• If my mind were to provably advance in knowledge-update, it has to convey information to another mind in clear, transparent ways where the path traversed to labels are visible to the other mind. Elaboration in next bullet.
  • When a held position and its motivations are transparently exposed to another mind, that is when the other mind can offer checks and guidelines to further knowledge-update to my own mind. By occluding the traversed paths i.e. introducing any non-transparency, I may protect myself from criticism, but I will be stubbing out learning along that unexposed vector.
  • The above bullet point means that while an argument by emotion, or to emotion, such as appeal to emotion may hold truth value and may convey truth to a mind, this truth value may not be establishable in a framework where the path-transparency is guaranteed. In other words, this truth that may be felt is not provable leading to lack of transparency, leading to lack of utility in further guaranteeable knowledge update.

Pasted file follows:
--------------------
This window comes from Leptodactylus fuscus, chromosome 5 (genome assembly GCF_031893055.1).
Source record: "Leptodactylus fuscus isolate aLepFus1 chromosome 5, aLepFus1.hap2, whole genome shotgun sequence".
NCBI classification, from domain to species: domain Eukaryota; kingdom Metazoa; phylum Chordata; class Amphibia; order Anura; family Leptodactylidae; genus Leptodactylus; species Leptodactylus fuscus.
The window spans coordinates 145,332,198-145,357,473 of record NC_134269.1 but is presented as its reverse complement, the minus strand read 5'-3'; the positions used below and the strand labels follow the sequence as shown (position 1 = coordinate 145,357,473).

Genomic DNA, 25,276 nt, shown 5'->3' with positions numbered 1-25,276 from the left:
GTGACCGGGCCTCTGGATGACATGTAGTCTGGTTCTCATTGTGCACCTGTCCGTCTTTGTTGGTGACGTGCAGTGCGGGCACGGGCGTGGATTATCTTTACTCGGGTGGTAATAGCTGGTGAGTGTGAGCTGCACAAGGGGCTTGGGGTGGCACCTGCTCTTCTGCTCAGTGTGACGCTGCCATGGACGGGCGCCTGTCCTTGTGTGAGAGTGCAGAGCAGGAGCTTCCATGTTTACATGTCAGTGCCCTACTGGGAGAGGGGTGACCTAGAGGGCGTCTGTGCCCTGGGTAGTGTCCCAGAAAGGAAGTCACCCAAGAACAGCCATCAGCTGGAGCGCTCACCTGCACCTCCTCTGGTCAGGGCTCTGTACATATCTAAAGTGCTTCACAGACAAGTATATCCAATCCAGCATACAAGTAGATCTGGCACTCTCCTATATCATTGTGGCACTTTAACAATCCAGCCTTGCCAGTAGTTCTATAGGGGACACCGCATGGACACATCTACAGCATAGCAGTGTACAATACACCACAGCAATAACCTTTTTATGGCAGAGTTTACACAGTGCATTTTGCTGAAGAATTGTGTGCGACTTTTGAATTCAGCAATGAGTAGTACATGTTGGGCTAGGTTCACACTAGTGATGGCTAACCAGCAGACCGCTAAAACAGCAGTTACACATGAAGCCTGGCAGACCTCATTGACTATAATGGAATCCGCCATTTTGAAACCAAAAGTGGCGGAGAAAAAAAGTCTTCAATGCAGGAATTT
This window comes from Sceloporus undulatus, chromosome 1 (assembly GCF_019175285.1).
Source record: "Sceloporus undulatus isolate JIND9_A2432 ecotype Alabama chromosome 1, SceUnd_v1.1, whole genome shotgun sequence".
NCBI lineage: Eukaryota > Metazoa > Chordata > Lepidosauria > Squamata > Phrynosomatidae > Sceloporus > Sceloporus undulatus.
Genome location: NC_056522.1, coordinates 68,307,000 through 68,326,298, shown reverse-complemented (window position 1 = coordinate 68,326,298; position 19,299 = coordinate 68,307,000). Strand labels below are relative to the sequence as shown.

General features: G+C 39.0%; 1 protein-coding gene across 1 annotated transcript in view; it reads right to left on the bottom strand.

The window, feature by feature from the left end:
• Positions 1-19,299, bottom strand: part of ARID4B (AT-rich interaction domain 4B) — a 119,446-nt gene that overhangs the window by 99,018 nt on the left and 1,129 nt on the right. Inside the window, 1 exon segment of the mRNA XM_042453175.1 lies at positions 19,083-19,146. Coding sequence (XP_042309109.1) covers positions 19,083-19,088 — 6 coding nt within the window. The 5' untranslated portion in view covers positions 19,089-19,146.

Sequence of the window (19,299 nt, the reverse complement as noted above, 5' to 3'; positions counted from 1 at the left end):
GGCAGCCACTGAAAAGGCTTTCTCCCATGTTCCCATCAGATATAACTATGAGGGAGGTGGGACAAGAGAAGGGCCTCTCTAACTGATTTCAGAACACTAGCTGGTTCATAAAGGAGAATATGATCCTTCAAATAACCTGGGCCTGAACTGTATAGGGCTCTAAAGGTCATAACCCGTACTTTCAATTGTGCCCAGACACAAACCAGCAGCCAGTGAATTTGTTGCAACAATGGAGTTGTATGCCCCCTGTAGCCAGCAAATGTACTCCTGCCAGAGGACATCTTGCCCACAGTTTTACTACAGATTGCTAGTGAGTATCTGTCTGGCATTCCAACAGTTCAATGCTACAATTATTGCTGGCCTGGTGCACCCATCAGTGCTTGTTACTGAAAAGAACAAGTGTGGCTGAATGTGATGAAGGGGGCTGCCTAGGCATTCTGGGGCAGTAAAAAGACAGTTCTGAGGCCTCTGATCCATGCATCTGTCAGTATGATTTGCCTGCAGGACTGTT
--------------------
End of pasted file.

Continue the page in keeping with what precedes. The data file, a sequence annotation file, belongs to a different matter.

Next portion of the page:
• This is why, while a statement such as “I’ll vote for Clinton, because I feel good about her” may hold intrinsic appeal and may be above reproach, and that is how people may decide on their voting, its intercommunicability-value with another mind is low. Lack of transparency means lack of communicability on a commonly establishable basis.
  • The role of logic, formalism and reasoning is to provide a framework which if accepted by minds engaging in answer-seeking, lead to establishable ideas the trails to which remain transparent, and further provide transparent trails to other ideas following the same system that led to the labeling of intermediate nodes.
  • This, in my opinion is the value of reasoning and frameworks. It is “establishability” of meaning that can be held common across minds.